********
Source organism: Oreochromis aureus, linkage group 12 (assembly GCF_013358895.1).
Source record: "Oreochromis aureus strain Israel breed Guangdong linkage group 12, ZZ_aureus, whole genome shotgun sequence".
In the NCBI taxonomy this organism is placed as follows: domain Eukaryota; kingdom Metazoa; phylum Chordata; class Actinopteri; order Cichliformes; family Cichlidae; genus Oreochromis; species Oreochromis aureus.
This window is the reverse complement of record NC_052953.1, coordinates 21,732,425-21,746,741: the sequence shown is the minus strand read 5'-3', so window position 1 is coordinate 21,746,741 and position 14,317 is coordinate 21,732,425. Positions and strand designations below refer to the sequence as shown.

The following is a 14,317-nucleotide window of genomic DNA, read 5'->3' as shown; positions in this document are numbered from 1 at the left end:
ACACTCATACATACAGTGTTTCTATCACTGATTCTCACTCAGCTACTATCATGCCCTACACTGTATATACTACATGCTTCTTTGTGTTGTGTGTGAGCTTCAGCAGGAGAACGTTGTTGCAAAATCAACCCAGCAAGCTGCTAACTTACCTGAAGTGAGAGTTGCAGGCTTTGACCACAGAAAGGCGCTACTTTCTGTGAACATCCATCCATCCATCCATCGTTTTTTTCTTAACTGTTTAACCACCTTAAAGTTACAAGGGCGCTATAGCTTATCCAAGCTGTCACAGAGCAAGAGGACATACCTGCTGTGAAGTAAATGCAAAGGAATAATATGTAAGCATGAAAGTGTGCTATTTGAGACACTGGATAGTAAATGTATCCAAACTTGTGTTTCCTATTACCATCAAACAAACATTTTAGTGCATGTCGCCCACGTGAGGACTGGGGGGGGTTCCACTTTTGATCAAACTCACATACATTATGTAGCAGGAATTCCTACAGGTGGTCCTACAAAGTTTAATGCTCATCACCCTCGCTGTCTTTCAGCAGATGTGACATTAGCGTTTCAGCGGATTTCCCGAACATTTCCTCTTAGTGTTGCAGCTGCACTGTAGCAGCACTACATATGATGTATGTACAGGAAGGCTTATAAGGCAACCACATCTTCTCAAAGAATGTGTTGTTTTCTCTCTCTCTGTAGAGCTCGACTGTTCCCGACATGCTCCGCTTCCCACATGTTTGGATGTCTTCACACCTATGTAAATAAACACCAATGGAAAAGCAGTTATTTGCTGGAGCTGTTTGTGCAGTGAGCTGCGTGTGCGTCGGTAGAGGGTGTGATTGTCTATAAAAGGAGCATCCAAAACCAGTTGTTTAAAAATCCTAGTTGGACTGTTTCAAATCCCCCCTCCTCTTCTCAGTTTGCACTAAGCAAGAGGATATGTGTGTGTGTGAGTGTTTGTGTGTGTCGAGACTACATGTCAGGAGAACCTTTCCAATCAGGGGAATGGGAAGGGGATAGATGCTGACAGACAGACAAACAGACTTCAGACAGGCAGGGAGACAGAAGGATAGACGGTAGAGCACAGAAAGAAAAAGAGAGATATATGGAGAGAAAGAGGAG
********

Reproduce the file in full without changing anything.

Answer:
Source organism: Oreochromis aureus, linkage group 12 (assembly GCF_013358895.1).
Source record: "Oreochromis aureus strain Israel breed Guangdong linkage group 12, ZZ_aureus, whole genome shotgun sequence".
In the NCBI taxonomy this organism is placed as follows: domain Eukaryota; kingdom Metazoa; phylum Chordata; class Actinopteri; order Cichliformes; family Cichlidae; genus Oreochromis; species Oreochromis aureus.
This window is the reverse complement of record NC_052953.1, coordinates 21,732,425-21,746,741: the sequence shown is the minus strand read 5'-3', so window position 1 is coordinate 21,746,741 and position 14,317 is coordinate 21,732,425. Positions and strand designations below refer to the sequence as shown.

The following is a 14,317-nucleotide window of genomic DNA, read 5'->3' as shown; positions in this document are numbered from 1 at the left end:
ACACTCATACATACAGTGTTTCTATCACTGATTCTCACTCAGCTACTATCATGCCCTACACTGTATATACTACATGCTTCTTTGTGTTGTGTGTGAGCTTCAGCAGGAGAACGTTGTTGCAAAATCAACCCAGCAAGCTGCTAACTTACCTGAAGTGAGAGTTGCAGGCTTTGACCACAGAAAGGCGCTACTTTCTGTGAACATCCATCCATCCATCCATCGTTTTTTTCTTAACTGTTTAACCACCTTAAAGTTACAAGGGCGCTATAGCTTATCCAAGCTGTCACAGAGCAAGAGGACATACCTGCTGTGAAGTAAATGCAAAGGAATAATATGTAAGCATGAAAGTGTGCTATTTGAGACACTGGATAGTAAATGTATCCAAACTTGTGTTTCCTATTACCATCAAACAAACATTTTAGTGCATGTCGCCCACGTGAGGACTGGGGGGGGTTCCACTTTTGATCAAACTCACATACATTATGTAGCAGGAATTCCTACAGGTGGTCCTACAAAGTTTAATGCTCATCACCCTCGCTGTCTTTCAGCAGATGTGACATTAGCGTTTCAGCGGATTTCCCGAACATTTCCTCTTAGTGTTGCAGCTGCACTGTAGCAGCACTACATATGATGTATGTACAGGAAGGCTTATAAGGCAACCACATCTTCTCAAAGAATGTGTTGTTTTCTCTCTCTCTGTAGAGCTCGACTGTTCCCGACATGCTCCGCTTCCCACATGTTTGGATGTCTTCACACCTATGTAAATAAACACCAATGGAAAAGCAGTTATTTGCTGGAGCTGTTTGTGCAGTGAGCTGCGTGTGCGTCGGTAGAGGGTGTGATTGTCTATAAAAGGAGCATCCAAAACCAGTTGTTTAAAAATCCTAGTTGGACTGTTTCAAATCCCCCCTCCTCTTCTCAGTTTGCACTAAGCAAGAGGATATGTGTGTGTGTGAGTGTTTGTGTGTGTCGAGACTACATGTCAGGAGAACCTTTCCAATCAGGGGAATGGGAAGGGGATAGATGCTGACAGACAGACAAACAGACTTCAGACAGGCAGGGAGACAGAAGGATAGACGGTAGAGCACAGAAAGAAAAAGAGAGATATATGGAGAGAAAGAGGAG